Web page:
In an age when most of our 9 year olds can manipulate our smart phones better than us, it is refreshing to come across a situation which is humorously innocent. During the summer my daughter had befriended several girls her own age who lived near her father. I would hear about them from time to time, glad that she had someone to play with besides her younger sister. Apparently the girls had come of an age where they had successfully completed their first communion. This momentous event was unknown to my daughter since we went to a church which did not celebrate that particular milestone. She asked me about it several times and I explained that it was something that some churches did and some did not. I told her we went to a church which gave communion at any age. That was that, or so I thought. One evening after her father had dropped her off, she mentioned that her step brother was also going to be having his first communion shortly. She informed me that he had told her she was not allowed to take communion until the first communion was completed and that we were sadly misinformed. WhenI calmly explained that we can take communion at our church, for the 17th time, she promptly exhibited a category 3 tantrum. She demanded to be taken to any church which did have first communion classes, immediately, otherwise she would never be able to take the sacrament again. Deaf to my explanations and rationalizations, she finally admitted that she hadn’t taken communion since summer, several months before. Apparently the little girls next door to her father’s house knew far more about religion than me, so I did the only thing that a parent, helpless in the face of that particular stubbornness 9 year olds exhibit, can do. I got the priest and deacon from our church to sit down and explain things to her since she couldn’t very well argue theology with them. Fortunately for me, their conversations went well and I had no more histrionics about communion. At least my 5-year-old daughter has a very different way of looking at things. As is her way she generally wanders between sunday school and the back of the church where I sit with the choir. On one such occasion, she came up to me and whispered casually “Did I miss the drinkin’?”
At about the midpoint of summer last year I had gotten myself a bike. Nothing fancy, just your ordinary basic bike, with shiny red paint and nice silvery chrome. It had been a spur of the moment purchase. I bought a bike for my boyfriend for his birthday and had the vague notion that we would go for meandering rides around the neighborhood together. I pictured myself riding down to the park with my daughters, something which actually proved more difficult than I thought, having to stop every 20 feet and wait for my youngest. My boyfriend planned to do some long distance riding; using it as an exercise tool. Not me though, my definition of long distance was a mile. I was content to run around the house with my dust cloth and count that as exercise. And if you have ever had to run up and down the stairs five times before seven o’clock in the morning, that is definitely exercise. Needless to say my daughters were also very excited I had gotten a bike. I think they found it amusing to watch a grown woman making a fool of herself by wobbling around on a bike. My boyfriend took to biking enthusiastically. He would ride before work or with a friend, going for miles and coming back drenched and muddy. I accompanied him on a sedate four mile ride one afternoon feeling like I had run a marathon. But it was exhilarating. Plus I didn’t have to stop every 20 feet for a little kid to catch up which was an added plus. We decided to go on a particularly picturesque ride along the Delaware River, after all I had made it four miles without keeling over, what was another ten. After much pouring over websites of different paths and looking at videos of biking, we decided on a path and made out way toward the river, decked out in appropriate gear and equipped with water and snacks. The day was a beautiful one, less humid than usual for August and sunny. We started off, along the canal that borders the river. I felt wonderful for at least the first two miles. There was something so freeing about riding a bike where no car could get to. Fellow bicyclists passed by or pulled over and let us pass, we all gave each other cheery waves and felt very superior to those poor saps driving cars on highways. The views of the river and canal, as well as the old houses along the way, were incredible and I was feeling very lucky to experience them. The sun shone down on fields and the marshy bit of land by the river and made swaths of light on the water All in all it as breathtaking and I felt like an intrepid explorer discovering amazing views right in my own state. After that it started getting difficult, but I doggedly kept up. Some parts of the path were quite muddy, and I found a childlike joy at riding through the mud puddles and not caring if my socks got dirty. It was very un-mom like. We passed stone bridges which were so low we had to bend over out handlebars when we passed underneath. I needed to stop several times to catch my breath but still insisted that we slog on. Finally we neared the halfway point of the fourteen mile round trip. A quaint town on the river would be perfect for a long rest. Which I needed. By that time I was staggering under the weight of my own body and could barely feel my wrists and hands. Sweat plastered my hair to my head and dripped into my eyes. My boyfriend looked cool and composed of course. We found a place to eat, had some lunch and revived. After that I started to feel almost human again and felt ready for the return trip. I anticipated that he would have to carry my unconscious body half way back to the car. I was in for a surprise however. Once on my bike, I felt great. Energy coursed through me and I pounded the pedals like never before. The wind blew in my face, and a group of little yellow butterflies even flew with me for a while. This was definitely not something you could experience in a car or even on a walk. I only needed one break on the 7 mile return journey even. True, as I slowed to a stop by an old stone bridge overlooking a green meadow, I fell over. I hadn’t exactly mastered the art of getting the bike to stop and getting off yet. But that was OK. Still feeling great, we rested for a few minutes and then rode back to the car. The rest of the day was spent on the couch since I found that my legs had mysteriously disappeared after driving home. The incredibly virtuous feeling held however, and now, as I look toward spring with great anticipation and grab another handful of chocolate chips, I know that this year will hold even more fantastic rides in it.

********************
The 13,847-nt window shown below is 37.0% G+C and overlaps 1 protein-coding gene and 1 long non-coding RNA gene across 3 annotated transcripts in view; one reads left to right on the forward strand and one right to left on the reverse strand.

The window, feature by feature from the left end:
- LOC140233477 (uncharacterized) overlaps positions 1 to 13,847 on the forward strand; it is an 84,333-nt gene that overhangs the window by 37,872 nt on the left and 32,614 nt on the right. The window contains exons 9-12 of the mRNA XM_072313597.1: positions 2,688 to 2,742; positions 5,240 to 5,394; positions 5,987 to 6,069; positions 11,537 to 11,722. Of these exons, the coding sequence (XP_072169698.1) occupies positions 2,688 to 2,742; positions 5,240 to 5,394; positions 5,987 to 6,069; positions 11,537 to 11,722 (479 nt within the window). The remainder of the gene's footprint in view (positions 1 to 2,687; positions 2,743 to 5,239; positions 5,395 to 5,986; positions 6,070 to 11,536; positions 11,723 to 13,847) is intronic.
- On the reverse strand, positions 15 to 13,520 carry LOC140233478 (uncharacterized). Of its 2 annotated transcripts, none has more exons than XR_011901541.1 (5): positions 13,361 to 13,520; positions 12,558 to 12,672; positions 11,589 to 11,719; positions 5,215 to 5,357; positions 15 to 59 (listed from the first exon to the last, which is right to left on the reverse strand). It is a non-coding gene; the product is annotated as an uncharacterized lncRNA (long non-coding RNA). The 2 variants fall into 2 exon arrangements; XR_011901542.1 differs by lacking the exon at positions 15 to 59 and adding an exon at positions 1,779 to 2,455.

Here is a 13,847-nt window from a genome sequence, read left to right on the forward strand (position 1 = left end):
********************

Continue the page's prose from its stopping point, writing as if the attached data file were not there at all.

It was about 2 years ago, one of those crisp springlike days after a winter which was a lot colder and longer than this one. I had gone to the store and filled the trunk of the car with all sorts of nutritious and tasty snacks, chicken, ground meat, and other essentials, enough to fill my little freezer in the garage. I drove home feeling awfully virtuous. I had planned on unloading the car, putting everything away and getting a headstart on my cleaning. Then I could have the rest of the weekend to myself. Getting home I quickly opened the garage, and popped the trunk. I got the meat out first, that should be taken care of and wrapped before the dry goods. Leaving the meat on the floor, along with my purse, I trotted back to the car to get a second helping of cold groceries, so I could deal with them all at once. I balanced my load on one hip and made for the door handle, noticing as I did so that it wasn’t moving. My door has a habit, sometimes, of deciding to lock itself, and this was one of those times. Unfortunately for me, I had left my keys in the house, along with a super sized pack of ground meat. I was left to rattle the door handle fruitlessly, I could almost hear the door laughing at me too, almost. Not one to panic at the first sign of adversity. (Ha, the door said) I thought about what I could do. I could put the chicken in the garage freezer. (Take that, door.) I had had the foresight to stick my cell phone in my back pocket. I could call my parents, they lived an hour away though , and then I remembered that I had fortuitously given my best friend a key as well. She was one of those invaluable people who was always on hand to feed your cat or help you get into your house when you locked youself out. Once I called and explained the situation, she promised to come as soon as she could, which happened to be about an hour, but I didn’t have to feel guilty since she lived one town over. Feeling like I had everything under control, I decided that it was such a nice day that instead of sitting in my car and waiting for my rescuer, I would wash the car. It looked pretty grimy, after all, from the last bout of winter weather, and with temperatures near sixty degrees, I couldn’t very well waste the afternoon. Lucky for me I had a hose and found a few spare cloths as well, even a bucket. I almost felt like the door had been meant to lock. After all, If it hadn’t locked on me I would’nt be out doors enjoying the weather, I would be cooped up with my groceries and cleaning supplies. I filled the bucket in short order, and soaked a cloth. Scrubbing the carwas always a satisfying job, especially after a particularly messy snow. It looked almost new. The sun sparkled on the water and although it was true that my hands were getting pretty cold, I felt great. That was before pickng up the bucket, and spilling it half down my legs. The sun which so recently bounced merrily off of the water droplets and seemed to warm the afternoon mocked me and my heavy jeans which were now soaked with dirty water. Cold trickled down into my socks as I looked down in dismay and uttered the words which I have so often … “Why me?” Wringing myself out as much as I could, I found one of the dryer cloths, spread it on the front seat of my car and sat, trying not to shiver too much as I waited for my friend having learned that maybe being too efficient is not the best thing after all.